Another 6,300 women are expected to have a state-funded abortion next year, at a cost of about $4.6 million.

Israel will pay for abortions for women aged 20 to 33 regardless of circumstance starting next year, health officials said Monday, adding that they hope to make eligibility for state funding universal in the future.

Until now, subsidized abortions for women of all ages were available in medical emergencies or in case of rape and sexual abuse. Women under the age of 20 or over 40 were also eligible for abortion funding even when the reason was personal.

Despite the new funding, which was recently approved as part of Israel’s state-subsidized “health basket” for 2014, women will still have to appear before a state committee before terminating a pregnancy.

The new rule opens it up for 6,300 more women to have a state-funded abortion next year, at a cost of about 16 million shekels ($4.6 million). The cost of all state-subsidized abortions is estimated at 24 million shekels a year.

Monday’s news was announced by the committee that determines which medicines and medical technologies will be added to the 2014 health basket. The health-basket committee is headed by the director of Shaare Zedek Medical Center, Prof. Jonathan Halevy.

“It was brought to our attention that there is a large group of women between 20 and 40 who for various reasons – financial or reasons of secrecy – do not terminate pregnancies,” Halevy told a press conference. “In the current basket we’ve approved funding for pregnancy termination for women in the 20-to-33 age group, with the intention of completing the process … and raising the age to 40.”

The committee is keeping contraceptives outside the health basket, but Halevy said this was only due to a lack of funds. “The private expense for birth control pills is low, but when we’re talking about financing for the entire population, that’s a hefty sum,” he said.

The committee’s original list came in 2.5 million shekels short of the 300-million-shekel budget for additions, so the panel tried to add a drug for children’s joint diseases. But that medicine would only apply to around 10 children, and attempts to get the manufacturer to lower the price failed. Instead, the committee expanded its original decision on abortion funding; it increased the age for funding on demand to 33 from 30.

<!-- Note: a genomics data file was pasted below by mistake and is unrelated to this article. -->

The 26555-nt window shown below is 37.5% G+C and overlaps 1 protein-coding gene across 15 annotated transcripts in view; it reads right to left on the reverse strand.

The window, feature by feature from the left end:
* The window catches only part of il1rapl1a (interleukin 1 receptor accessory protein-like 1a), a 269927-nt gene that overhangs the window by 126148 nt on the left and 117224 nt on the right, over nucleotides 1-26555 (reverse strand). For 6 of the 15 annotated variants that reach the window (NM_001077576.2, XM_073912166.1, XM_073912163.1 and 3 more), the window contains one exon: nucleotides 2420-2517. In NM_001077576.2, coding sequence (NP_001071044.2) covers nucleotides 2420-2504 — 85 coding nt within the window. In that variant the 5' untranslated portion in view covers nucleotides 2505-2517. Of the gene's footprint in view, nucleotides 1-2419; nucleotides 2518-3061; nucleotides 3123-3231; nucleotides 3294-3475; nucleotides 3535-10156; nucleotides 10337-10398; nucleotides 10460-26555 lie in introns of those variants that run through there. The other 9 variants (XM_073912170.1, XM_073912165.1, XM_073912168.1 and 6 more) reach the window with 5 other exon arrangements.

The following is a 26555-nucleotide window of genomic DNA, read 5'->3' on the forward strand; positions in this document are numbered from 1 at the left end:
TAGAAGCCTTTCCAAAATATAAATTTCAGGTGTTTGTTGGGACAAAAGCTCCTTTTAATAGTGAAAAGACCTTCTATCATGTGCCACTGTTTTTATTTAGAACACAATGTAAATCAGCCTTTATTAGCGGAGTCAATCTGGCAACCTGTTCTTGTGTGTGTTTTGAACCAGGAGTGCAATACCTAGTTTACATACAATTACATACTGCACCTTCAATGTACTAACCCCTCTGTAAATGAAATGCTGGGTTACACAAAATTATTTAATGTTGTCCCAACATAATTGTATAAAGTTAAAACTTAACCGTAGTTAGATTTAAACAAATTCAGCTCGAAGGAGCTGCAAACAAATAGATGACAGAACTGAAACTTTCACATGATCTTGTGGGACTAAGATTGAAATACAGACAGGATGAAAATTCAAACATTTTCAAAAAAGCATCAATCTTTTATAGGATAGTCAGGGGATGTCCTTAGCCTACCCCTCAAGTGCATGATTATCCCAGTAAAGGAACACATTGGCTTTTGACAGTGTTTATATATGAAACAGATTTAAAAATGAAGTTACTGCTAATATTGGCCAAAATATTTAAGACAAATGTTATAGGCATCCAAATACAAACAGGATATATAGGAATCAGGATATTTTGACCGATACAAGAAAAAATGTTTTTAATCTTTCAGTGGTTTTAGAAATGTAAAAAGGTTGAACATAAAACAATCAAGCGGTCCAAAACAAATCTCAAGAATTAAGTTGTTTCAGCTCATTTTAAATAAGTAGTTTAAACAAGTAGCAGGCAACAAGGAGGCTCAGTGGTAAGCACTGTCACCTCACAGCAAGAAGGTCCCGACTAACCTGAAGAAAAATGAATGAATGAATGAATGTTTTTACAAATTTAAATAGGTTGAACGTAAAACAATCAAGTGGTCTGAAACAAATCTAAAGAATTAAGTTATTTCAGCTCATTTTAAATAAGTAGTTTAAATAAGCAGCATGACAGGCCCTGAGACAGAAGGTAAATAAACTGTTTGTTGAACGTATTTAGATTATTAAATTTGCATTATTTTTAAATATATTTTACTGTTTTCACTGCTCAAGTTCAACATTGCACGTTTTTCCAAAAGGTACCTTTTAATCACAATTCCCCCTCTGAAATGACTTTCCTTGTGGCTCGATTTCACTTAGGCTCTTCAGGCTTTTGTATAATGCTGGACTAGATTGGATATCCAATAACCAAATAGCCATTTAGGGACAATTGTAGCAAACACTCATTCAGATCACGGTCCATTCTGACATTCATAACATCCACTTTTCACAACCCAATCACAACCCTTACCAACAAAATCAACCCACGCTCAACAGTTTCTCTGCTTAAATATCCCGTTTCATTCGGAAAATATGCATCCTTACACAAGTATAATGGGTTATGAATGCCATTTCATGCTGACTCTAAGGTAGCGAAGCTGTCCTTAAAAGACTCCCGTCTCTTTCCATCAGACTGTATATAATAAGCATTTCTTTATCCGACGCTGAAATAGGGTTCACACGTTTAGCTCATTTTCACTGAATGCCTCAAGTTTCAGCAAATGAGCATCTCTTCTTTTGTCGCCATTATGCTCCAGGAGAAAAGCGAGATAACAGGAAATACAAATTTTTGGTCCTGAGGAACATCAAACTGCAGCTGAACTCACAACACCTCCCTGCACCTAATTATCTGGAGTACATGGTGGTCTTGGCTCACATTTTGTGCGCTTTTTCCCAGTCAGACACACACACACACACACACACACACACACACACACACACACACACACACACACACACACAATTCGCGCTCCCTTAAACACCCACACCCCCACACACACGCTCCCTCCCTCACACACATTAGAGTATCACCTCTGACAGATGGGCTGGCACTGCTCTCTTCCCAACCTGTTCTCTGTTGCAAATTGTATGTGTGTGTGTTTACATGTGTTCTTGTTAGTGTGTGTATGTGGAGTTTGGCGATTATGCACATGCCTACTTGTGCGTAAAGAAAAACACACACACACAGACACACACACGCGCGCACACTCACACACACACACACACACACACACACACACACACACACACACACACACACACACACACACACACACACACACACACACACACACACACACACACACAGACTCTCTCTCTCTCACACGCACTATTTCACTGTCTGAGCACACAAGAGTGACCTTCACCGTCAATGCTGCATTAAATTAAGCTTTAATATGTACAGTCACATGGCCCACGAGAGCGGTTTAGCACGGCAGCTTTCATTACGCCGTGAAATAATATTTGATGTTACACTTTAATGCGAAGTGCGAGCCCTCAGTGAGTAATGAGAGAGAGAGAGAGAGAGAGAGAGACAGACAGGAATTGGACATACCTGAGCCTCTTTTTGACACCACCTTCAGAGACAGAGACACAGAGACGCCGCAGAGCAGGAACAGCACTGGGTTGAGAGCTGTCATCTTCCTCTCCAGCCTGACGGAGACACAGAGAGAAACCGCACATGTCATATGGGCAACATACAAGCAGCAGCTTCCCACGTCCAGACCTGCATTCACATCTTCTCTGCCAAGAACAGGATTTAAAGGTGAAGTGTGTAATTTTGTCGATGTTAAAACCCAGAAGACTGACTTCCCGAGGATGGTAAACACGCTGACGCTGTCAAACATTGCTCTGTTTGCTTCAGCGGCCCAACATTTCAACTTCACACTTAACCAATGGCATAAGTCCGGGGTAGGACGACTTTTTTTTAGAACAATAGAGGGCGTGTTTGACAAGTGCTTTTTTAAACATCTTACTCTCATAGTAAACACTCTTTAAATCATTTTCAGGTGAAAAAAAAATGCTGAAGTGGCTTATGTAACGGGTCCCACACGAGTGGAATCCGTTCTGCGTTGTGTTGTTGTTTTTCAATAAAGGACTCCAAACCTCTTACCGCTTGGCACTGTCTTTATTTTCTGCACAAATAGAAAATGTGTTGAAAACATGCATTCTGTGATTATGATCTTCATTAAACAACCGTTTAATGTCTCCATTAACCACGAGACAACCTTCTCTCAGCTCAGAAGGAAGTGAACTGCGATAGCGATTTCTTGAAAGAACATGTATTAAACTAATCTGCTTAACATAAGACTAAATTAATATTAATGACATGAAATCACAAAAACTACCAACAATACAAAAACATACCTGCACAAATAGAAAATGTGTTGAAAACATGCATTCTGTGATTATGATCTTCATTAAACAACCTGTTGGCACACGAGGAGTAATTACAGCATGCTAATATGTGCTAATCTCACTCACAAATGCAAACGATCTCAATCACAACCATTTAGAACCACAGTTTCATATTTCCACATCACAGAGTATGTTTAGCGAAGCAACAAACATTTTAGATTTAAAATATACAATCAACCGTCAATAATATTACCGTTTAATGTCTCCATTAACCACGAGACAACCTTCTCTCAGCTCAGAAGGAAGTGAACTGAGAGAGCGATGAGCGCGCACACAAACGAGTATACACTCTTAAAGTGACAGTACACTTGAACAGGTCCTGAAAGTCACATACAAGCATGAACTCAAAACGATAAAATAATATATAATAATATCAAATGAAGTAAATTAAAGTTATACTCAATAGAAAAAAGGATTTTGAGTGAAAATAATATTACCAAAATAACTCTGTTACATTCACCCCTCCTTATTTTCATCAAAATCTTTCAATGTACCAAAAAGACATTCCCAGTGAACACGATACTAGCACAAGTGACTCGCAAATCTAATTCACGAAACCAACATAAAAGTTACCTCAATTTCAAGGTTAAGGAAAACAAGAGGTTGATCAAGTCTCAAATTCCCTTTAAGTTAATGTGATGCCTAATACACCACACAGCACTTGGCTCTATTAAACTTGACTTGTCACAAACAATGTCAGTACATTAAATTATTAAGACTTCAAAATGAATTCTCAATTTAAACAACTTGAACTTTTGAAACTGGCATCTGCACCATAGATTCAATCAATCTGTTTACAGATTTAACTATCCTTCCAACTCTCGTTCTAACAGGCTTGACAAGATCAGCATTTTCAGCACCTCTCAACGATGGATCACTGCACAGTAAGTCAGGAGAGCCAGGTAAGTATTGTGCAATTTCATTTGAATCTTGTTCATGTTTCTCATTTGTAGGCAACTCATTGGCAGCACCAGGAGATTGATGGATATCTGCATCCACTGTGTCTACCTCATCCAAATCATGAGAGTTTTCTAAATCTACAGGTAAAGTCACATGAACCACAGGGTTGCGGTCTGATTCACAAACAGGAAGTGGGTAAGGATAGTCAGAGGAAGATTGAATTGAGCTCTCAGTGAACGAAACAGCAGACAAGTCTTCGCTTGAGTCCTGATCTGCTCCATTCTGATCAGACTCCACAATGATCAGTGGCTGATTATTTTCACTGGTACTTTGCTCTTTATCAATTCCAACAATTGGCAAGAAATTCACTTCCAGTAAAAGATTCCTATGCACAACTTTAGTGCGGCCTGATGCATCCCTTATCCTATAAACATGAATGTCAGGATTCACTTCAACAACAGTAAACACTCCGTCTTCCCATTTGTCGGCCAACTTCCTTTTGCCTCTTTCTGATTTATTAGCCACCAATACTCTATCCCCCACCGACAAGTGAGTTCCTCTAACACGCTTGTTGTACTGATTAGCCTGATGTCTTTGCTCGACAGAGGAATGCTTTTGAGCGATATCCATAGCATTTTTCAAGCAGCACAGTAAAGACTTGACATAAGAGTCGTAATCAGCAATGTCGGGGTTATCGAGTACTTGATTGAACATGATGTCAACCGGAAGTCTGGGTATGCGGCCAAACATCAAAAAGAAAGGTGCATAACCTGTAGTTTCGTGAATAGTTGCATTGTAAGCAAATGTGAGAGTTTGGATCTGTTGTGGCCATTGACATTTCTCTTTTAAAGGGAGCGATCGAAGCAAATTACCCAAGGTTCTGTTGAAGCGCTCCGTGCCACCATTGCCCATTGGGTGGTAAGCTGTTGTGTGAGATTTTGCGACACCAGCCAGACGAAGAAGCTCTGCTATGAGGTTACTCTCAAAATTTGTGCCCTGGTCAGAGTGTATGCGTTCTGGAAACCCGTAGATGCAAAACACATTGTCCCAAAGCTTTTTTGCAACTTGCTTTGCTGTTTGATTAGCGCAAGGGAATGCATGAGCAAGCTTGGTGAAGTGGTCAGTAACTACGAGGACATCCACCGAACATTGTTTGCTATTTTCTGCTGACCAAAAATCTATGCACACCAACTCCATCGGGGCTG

The committee approved 83 new drugs and medical technologies for 2014, items expected to serve some 375,000 Israelis at a total additional cost of 300 million shekels, on top of the 7.8-billion-shekel budget for medicines and technologies already in the health basket. The basket now goes to the Health Ministry for approval; it also needs cabinet approval.

Cancer drugs make up 41 percent of the new additons, some 121 million shekels. In recent years this figure was 35 percent to 38 percent. Other treatments added include vaccinations, tests and support technologies.

For 2013 the committee added 88 new drugs that affected some 300,000 Israelis – an attempt to include as many patients as possible. The committee tried to keep to this philosophy this year; it began its deliberations in early October and whittled its list down from 650 drugs and technologies.

Among new items approved for 2014 are the drugs Stribild and Tivicay for HIV carriers, and six new drugs for asthma and other lung diseases. The budget has also been increased for cystic-fibrosis patients. Five drugs were approved for schizophrenia and the use of current drugs has been expanded.

Patients with severe Parkinson’s disease will be disappointed as the drug Duodopa, considered highly effective, was not added to the list. Its annual cost is estimated at 62 million shekels. The committee declined to commit 21 percent of the additional funding to a single drug. Nine drugs for diabetes were also all left off the list. The committee also did not add hormonal birth control or IUDs to the basket.

All committee decisions are unanimous. Unlike previous years, the panel finished its work in the early evening and did not stay up until the middle of the night or well into the following morning. The add-on list had been whittled down to 380 million shekels by midday Monday.